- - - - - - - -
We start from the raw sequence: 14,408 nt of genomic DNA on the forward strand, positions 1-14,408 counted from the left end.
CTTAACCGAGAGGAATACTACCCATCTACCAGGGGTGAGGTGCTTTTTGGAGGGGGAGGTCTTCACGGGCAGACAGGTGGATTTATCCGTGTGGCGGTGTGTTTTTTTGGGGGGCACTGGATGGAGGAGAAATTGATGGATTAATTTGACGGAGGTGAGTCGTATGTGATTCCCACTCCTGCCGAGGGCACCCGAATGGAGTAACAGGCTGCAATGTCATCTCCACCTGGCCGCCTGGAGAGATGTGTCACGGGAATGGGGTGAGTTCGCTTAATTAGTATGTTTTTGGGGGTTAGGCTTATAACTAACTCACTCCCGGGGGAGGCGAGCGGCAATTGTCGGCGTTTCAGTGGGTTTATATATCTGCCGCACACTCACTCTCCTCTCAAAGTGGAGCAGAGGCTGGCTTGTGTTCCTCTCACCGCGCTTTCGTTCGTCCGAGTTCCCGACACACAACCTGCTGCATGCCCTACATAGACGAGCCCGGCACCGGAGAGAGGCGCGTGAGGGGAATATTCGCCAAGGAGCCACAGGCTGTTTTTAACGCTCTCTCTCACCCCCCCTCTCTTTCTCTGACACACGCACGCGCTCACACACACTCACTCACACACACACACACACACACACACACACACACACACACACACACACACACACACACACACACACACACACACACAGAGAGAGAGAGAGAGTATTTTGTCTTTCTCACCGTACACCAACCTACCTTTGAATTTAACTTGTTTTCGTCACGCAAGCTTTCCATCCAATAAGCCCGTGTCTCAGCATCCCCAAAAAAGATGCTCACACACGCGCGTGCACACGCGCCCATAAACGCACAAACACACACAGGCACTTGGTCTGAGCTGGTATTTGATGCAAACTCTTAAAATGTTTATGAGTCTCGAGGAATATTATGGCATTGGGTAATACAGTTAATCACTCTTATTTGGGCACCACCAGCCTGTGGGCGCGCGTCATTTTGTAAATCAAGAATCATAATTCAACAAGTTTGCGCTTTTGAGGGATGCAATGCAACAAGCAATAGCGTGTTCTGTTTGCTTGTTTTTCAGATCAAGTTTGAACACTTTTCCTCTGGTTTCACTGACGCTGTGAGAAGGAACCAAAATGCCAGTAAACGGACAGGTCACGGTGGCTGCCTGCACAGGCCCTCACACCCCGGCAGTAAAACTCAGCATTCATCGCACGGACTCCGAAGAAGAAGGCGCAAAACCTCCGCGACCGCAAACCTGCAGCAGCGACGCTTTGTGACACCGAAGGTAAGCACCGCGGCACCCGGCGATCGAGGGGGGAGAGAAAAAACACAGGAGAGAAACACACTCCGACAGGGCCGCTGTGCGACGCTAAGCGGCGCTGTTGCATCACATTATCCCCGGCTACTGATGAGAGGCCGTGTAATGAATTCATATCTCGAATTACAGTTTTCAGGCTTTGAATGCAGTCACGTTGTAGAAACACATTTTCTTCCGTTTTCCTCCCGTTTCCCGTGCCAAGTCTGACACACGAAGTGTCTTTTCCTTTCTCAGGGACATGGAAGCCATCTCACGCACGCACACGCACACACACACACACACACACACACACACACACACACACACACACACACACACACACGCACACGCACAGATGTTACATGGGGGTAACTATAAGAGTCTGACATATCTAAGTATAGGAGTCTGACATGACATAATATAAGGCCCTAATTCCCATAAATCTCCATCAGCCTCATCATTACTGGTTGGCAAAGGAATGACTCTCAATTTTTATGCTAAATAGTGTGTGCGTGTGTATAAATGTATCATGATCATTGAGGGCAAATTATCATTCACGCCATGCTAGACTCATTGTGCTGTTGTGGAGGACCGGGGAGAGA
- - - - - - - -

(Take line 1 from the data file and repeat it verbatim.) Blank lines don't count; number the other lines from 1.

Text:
We start from the raw sequence: 14,408 nt of genomic DNA on the forward strand, positions 1-14,408 counted from the left end.